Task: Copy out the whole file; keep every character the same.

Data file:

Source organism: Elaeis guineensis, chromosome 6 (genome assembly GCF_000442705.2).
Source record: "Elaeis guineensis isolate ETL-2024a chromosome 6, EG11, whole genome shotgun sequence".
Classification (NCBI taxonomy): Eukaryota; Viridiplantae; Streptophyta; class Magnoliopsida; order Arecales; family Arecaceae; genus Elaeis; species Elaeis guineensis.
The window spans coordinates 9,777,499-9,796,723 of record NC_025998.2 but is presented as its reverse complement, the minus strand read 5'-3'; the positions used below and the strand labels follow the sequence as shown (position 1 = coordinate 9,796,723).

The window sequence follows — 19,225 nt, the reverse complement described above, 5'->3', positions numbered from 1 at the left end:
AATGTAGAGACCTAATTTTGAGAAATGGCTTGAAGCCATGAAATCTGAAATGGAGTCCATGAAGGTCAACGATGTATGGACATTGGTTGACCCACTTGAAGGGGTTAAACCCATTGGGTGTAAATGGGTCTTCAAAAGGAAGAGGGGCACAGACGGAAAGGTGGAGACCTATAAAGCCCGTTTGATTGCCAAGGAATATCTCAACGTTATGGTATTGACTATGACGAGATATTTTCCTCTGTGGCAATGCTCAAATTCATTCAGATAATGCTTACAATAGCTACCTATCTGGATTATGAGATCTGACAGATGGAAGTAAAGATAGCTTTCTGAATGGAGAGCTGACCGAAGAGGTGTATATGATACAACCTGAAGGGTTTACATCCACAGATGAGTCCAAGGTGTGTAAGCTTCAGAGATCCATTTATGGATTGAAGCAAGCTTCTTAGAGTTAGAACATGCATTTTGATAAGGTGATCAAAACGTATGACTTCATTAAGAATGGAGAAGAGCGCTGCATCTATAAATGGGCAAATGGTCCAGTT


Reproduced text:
Source organism: Elaeis guineensis, chromosome 6 (genome assembly GCF_000442705.2).
Source record: "Elaeis guineensis isolate ETL-2024a chromosome 6, EG11, whole genome shotgun sequence".
Classification (NCBI taxonomy): Eukaryota; Viridiplantae; Streptophyta; class Magnoliopsida; order Arecales; family Arecaceae; genus Elaeis; species Elaeis guineensis.
The window spans coordinates 9,777,499-9,796,723 of record NC_025998.2 but is presented as its reverse complement, the minus strand read 5'-3'; the positions used below and the strand labels follow the sequence as shown (position 1 = coordinate 9,796,723).

The window sequence follows — 19,225 nt, the reverse complement described above, 5'->3', positions numbered from 1 at the left end:
AATGTAGAGACCTAATTTTGAGAAATGGCTTGAAGCCATGAAATCTGAAATGGAGTCCATGAAGGTCAACGATGTATGGACATTGGTTGACCCACTTGAAGGGGTTAAACCCATTGGGTGTAAATGGGTCTTCAAAAGGAAGAGGGGCACAGACGGAAAGGTGGAGACCTATAAAGCCCGTTTGATTGCCAAGGAATATCTCAACGTTATGGTATTGACTATGACGAGATATTTTCCTCTGTGGCAATGCTCAAATTCATTCAGATAATGCTTACAATAGCTACCTATCTGGATTATGAGATCTGACAGATGGAAGTAAAGATAGCTTTCTGAATGGAGAGCTGACCGAAGAGGTGTATATGATACAACCTGAAGGGTTTACATCCACAGATGAGTCCAAGGTGTGTAAGCTTCAGAGATCCATTTATGGATTGAAGCAAGCTTCTTAGAGTTAGAACATGCATTTTGATAAGGTGATCAAAACGTATGACTTCATTAAGAATGGAGAAGAGCGCTGCATCTATAAATGGGCAAATGGTCCAGTT